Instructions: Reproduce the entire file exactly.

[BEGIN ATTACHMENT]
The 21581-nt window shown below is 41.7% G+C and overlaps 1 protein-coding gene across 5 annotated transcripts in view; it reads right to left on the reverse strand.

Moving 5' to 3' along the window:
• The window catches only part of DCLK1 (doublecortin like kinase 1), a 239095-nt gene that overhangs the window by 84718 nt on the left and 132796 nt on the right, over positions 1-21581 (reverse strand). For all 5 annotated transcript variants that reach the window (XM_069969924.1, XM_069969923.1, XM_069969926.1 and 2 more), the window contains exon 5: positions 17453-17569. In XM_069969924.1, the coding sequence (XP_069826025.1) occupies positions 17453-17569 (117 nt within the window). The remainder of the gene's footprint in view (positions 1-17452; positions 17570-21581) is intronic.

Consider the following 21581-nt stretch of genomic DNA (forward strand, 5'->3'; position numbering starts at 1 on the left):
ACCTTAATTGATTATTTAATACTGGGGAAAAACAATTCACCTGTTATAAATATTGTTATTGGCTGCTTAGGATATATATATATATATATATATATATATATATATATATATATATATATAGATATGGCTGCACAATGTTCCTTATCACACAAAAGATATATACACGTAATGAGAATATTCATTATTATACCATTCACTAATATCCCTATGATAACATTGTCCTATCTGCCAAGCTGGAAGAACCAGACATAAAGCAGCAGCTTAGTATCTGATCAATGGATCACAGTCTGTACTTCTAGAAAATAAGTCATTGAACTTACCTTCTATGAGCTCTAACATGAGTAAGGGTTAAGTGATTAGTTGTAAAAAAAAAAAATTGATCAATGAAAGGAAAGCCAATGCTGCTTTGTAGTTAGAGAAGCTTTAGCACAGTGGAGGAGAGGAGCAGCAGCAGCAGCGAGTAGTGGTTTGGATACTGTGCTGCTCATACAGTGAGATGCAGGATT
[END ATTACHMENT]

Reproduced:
The 21581-nt window shown below is 41.7% G+C and overlaps 1 protein-coding gene across 5 annotated transcripts in view; it reads right to left on the reverse strand.

Moving 5' to 3' along the window:
• The window catches only part of DCLK1 (doublecortin like kinase 1), a 239095-nt gene that overhangs the window by 84718 nt on the left and 132796 nt on the right, over positions 1-21581 (reverse strand). For all 5 annotated transcript variants that reach the window (XM_069969924.1, XM_069969923.1, XM_069969926.1 and 2 more), the window contains exon 5: positions 17453-17569. In XM_069969924.1, the coding sequence (XP_069826025.1) occupies positions 17453-17569 (117 nt within the window). The remainder of the gene's footprint in view (positions 1-17452; positions 17570-21581) is intronic.

Consider the following 21581-nt stretch of genomic DNA (forward strand, 5'->3'; position numbering starts at 1 on the left):
ACCTTAATTGATTATTTAATACTGGGGAAAAACAATTCACCTGTTATAAATATTGTTATTGGCTGCTTAGGATATATATATATATATATATATATATATATATATATATATATATATATAGATATGGCTGCACAATGTTCCTTATCACACAAAAGATATATACACGTAATGAGAATATTCATTATTATACCATTCACTAATATCCCTATGATAACATTGTCCTATCTGCCAAGCTGGAAGAACCAGACATAAAGCAGCAGCTTAGTATCTGATCAATGGATCACAGTCTGTACTTCTAGAAAATAAGTCATTGAACTTACCTTCTATGAGCTCTAACATGAGTAAGGGTTAAGTGATTAGTTGTAAAAAAAAAAAATTGATCAATGAAAGGAAAGCCAATGCTGCTTTGTAGTTAGAGAAGCTTTAGCACAGTGGAGGAGAGGAGCAGCAGCAGCAGCGAGTAGTGGTTTGGATACTGTGCTGCTCATACAGTGAGATGCAGGATT